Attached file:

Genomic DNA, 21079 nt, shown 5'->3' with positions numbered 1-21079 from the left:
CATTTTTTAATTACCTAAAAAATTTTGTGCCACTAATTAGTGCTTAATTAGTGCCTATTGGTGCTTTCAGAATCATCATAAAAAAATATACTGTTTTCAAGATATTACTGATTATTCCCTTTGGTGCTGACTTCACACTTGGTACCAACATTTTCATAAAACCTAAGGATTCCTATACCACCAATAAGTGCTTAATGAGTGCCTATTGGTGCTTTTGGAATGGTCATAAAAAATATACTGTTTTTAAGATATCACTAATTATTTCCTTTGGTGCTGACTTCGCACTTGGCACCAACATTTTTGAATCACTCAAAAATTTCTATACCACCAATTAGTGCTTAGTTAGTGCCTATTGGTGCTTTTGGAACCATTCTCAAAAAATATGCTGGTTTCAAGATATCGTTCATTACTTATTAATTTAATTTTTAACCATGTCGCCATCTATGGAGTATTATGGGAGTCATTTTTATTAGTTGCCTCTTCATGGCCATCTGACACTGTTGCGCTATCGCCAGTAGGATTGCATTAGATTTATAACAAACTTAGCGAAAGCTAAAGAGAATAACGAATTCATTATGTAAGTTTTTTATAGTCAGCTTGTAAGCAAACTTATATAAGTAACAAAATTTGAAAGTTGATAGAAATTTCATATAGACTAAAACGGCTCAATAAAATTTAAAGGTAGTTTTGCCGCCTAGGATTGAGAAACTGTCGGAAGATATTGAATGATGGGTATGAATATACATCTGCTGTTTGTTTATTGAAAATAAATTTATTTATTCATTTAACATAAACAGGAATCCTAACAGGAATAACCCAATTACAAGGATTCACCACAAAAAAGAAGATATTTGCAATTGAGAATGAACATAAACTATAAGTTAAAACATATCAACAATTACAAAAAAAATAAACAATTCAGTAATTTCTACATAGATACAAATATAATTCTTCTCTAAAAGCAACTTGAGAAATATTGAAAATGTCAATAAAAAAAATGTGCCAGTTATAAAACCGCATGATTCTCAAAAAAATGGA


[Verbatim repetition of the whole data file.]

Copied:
Genomic DNA, 21079 nt, shown 5'->3' with positions numbered 1-21079 from the left:
CATTTTTTAATTACCTAAAAAATTTTGTGCCACTAATTAGTGCTTAATTAGTGCCTATTGGTGCTTTCAGAATCATCATAAAAAAATATACTGTTTTCAAGATATTACTGATTATTCCCTTTGGTGCTGACTTCACACTTGGTACCAACATTTTCATAAAACCTAAGGATTCCTATACCACCAATAAGTGCTTAATGAGTGCCTATTGGTGCTTTTGGAATGGTCATAAAAAATATACTGTTTTTAAGATATCACTAATTATTTCCTTTGGTGCTGACTTCGCACTTGGCACCAACATTTTTGAATCACTCAAAAATTTCTATACCACCAATTAGTGCTTAGTTAGTGCCTATTGGTGCTTTTGGAACCATTCTCAAAAAATATGCTGGTTTCAAGATATCGTTCATTACTTATTAATTTAATTTTTAACCATGTCGCCATCTATGGAGTATTATGGGAGTCATTTTTATTAGTTGCCTCTTCATGGCCATCTGACACTGTTGCGCTATCGCCAGTAGGATTGCATTAGATTTATAACAAACTTAGCGAAAGCTAAAGAGAATAACGAATTCATTATGTAAGTTTTTTATAGTCAGCTTGTAAGCAAACTTATATAAGTAACAAAATTTGAAAGTTGATAGAAATTTCATATAGACTAAAACGGCTCAATAAAATTTAAAGGTAGTTTTGCCGCCTAGGATTGAGAAACTGTCGGAAGATATTGAATGATGGGTATGAATATACATCTGCTGTTTGTTTATTGAAAATAAATTTATTTATTCATTTAACATAAACAGGAATCCTAACAGGAATAACCCAATTACAAGGATTCACCACAAAAAAGAAGATATTTGCAATTGAGAATGAACATAAACTATAAGTTAAAACATATCAACAATTACAAAAAAAATAAACAATTCAGTAATTTCTACATAGATACAAATATAATTCTTCTCTAAAAGCAACTTGAGAAATATTGAAAATGTCAATAAAAAAAATGTGCCAGTTATAAAACCGCATGATTCTCAAAAAAATGGA